Not Judgmental, But Prayer-mental
Mercy, Not Wrath
The church is created not to fulfill God's wrath, but to complete His mercy. Remember, we are called to be a "house of prayer for all
nations." Consider passionately this phrase: "prayer for." Jesus taught His disciples to "pray for" those who would persecute or mistreat them (Matt.5 44). When Job "prayed for" his friends, God fully restored him (Job 42:10). We are to "pray for the peace of Jerusalem" (Ps. 122:6), and "pray for" each other so that we may be healed (James 5:16).
According to the Word of God, the Lord "desires all men to be saved" (1 Tim. 2:4). Therefore, Paul urged "that entreaties and prayers
be made on behalf of all men, for kings and all who are in authority" (vv. 1-2). You see, the call is to pray for people.
"But," you argue, "my country (or city) is a modern manifestation of ancient Babylon."
I don't think so. But even if it were, when the Lord exiled Israel to Babylon, He didn't order His people to judge and condemn their new cities. Rather, He said, "Seek the welfare of the city where I have sent you
and pray to the LORD on its behalf; for in its welfare you will have welfare" (Jer. 29:7).
Time after time, the scriptural command is to pray for, not against; to pray mercifully, not vindictively. God's call is for prayer moved by compassion, not condemnation. Indeed, at its very essence, the nature of intercession is to appeal to God for forgiveness and redemption to come to sinful people.
We have studied what is wrong with our society and can prove, with charts and surveys, the trends of sin, yet we have failed to appreciate the influence of the intercessions of Christ. We consider ourselves experts on the nature and cause of sin, but deny the nature and cause of Christ, which is redemption. Friends, being informed by the news media is in no way the same thing as being transformed into the nature of the Savior.
The media sees what is wrong with the world and exposes it; Christ saw what was wrong and died for it. If one could gaze into the image being created within the heart of the church, one would find that it would be more the cynical attitude of the news media than the redemptive attitude of our Shepherd. Righteousness must ascend higher than ascribing to the moral views of our political party; we are called to the standards of God.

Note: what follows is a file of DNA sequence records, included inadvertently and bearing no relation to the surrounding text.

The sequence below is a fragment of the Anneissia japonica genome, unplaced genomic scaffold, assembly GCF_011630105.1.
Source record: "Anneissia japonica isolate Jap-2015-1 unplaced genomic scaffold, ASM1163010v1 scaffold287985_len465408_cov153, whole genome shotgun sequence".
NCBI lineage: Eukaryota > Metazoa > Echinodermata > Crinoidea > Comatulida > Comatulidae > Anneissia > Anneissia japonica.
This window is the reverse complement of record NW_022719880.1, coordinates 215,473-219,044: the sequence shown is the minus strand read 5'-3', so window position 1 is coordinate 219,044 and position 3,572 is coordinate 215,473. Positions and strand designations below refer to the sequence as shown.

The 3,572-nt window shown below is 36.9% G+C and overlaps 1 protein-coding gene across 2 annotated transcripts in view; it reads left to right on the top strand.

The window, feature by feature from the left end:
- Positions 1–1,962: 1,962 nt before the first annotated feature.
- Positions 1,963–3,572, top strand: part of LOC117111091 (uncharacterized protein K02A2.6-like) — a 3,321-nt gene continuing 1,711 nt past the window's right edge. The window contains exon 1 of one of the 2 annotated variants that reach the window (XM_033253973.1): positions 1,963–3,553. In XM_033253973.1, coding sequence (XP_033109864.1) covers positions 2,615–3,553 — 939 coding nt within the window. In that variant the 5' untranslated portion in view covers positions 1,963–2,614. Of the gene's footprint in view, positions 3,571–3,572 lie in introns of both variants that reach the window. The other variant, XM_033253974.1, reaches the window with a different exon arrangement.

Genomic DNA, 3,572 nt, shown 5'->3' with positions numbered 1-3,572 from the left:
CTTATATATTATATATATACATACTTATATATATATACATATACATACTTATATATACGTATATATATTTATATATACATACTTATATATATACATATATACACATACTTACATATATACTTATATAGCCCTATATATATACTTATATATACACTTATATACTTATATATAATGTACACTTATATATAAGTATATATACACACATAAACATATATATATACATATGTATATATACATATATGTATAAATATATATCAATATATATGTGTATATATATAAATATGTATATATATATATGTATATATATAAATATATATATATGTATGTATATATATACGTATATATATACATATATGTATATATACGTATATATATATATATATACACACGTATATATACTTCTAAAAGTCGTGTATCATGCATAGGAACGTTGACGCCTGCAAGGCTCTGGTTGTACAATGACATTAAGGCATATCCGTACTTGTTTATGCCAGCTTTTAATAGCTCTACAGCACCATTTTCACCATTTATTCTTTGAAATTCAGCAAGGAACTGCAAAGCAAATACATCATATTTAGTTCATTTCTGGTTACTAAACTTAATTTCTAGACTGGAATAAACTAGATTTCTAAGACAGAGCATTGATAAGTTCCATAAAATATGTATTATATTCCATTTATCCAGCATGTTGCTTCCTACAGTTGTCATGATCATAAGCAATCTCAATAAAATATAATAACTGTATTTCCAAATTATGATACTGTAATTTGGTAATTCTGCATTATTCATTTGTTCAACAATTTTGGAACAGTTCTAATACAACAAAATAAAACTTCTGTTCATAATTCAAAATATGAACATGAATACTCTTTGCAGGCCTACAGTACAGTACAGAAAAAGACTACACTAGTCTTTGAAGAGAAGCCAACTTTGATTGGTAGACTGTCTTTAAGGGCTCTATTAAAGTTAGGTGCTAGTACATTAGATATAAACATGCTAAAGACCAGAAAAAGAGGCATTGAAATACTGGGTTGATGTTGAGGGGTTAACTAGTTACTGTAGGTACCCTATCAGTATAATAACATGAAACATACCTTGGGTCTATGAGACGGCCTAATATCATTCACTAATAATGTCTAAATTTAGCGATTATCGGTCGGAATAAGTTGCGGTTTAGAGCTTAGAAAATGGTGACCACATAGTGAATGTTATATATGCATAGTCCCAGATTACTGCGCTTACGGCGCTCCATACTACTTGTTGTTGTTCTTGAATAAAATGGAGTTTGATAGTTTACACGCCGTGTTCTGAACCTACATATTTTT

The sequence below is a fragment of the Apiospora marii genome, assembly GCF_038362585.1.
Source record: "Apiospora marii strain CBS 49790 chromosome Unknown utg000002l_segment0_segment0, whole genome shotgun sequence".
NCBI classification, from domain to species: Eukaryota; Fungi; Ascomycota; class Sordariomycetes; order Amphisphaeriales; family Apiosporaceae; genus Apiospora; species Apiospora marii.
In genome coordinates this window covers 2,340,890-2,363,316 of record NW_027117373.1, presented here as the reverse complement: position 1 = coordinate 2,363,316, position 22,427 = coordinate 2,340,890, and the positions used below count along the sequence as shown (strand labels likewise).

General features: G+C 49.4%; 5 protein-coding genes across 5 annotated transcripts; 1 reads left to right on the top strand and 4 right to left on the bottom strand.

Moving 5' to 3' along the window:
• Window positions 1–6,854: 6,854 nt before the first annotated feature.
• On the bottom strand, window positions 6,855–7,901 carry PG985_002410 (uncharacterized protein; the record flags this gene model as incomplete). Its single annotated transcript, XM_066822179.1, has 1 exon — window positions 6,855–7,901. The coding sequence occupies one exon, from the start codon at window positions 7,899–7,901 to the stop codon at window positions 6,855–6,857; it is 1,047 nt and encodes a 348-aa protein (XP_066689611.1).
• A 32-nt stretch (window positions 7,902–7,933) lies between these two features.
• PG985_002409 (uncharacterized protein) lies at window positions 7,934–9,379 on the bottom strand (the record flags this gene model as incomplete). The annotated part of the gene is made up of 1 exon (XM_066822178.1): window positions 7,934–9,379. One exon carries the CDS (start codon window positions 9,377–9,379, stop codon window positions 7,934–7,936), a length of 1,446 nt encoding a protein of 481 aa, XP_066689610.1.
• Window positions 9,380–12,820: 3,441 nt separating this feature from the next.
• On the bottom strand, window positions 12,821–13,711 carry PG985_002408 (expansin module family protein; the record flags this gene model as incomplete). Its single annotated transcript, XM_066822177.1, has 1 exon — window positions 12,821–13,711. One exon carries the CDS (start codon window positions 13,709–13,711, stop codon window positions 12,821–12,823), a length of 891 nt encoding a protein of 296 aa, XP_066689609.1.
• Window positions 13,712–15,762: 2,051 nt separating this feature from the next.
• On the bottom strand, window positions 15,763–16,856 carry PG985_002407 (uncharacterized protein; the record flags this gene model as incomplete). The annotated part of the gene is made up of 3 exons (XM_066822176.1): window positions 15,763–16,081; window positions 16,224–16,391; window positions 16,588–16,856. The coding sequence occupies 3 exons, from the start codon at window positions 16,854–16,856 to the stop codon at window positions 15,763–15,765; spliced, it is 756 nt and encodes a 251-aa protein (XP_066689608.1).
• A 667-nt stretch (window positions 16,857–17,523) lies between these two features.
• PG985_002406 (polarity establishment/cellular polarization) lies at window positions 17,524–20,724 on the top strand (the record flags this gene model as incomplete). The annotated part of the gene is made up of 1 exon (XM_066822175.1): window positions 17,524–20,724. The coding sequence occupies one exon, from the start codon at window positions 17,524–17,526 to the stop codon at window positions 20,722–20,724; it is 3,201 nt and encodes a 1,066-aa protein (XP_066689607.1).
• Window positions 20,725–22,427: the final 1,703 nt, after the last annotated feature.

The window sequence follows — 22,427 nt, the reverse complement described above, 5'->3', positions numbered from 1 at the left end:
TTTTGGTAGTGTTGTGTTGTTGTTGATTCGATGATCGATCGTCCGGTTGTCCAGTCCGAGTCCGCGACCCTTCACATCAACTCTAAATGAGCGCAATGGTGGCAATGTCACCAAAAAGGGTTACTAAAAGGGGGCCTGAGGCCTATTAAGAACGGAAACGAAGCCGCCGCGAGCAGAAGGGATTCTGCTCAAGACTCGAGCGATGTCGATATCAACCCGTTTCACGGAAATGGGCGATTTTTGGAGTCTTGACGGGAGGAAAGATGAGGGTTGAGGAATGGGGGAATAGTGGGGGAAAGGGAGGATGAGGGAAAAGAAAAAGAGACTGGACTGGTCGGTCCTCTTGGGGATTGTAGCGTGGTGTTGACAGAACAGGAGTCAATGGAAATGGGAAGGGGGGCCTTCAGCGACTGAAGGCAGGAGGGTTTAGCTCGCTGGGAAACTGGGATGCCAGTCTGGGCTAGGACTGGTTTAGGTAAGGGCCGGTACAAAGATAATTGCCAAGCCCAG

Study Isaiah 53. It reveals in wondrous detail the Savior's nature: Christ numbered Himself with the sinners (v. 12). He interceded for the transgressors (v. 12). He is "with us" (Matt. 1:23) and "for us" (Rom. 8:31), even when He is speaking to us of our iniquity.
But the world sees a church with rocks in its hands, looking for adulterers and sinners. We have become the "church of the angry Christians." In the drama that is unfolding in the world today, we have not usually been playing the role of Christ, but more often the part of the Pharisees. Let us drop the rocks from our hands, then lift our hands, without wrath, in prayer to God (1 Tim. 2:8).
"Prayer-Mental," Not Judgmental
God does not want us to be judgmental; He wants us prayer-mental. As instinctively as we have judged people, we should pray for them instead. Today, countless Christians are angry with their elected officials. We say our anger is "righteous indignation." I too feel this troubling that people elected to serve have so misused our national treasure, bringing our nation to near ruin. Yet, if my goal is to be like Christ, I must remember: Jesus expressed "righteous indignation" for, perhaps, a total of one hour during His recorded ministry. Once was for the hardness of people's hearts (Mark 3:5), another was for the hypocrisy of the Pharisees and scribes (Matt. 23:13-36), and other times were at the temple when the Father's house was used for something other than redemptive prayer (Mark 11:17). So, yes, Jesus was angry, but His anger was always replaced with love and intercession for God's people.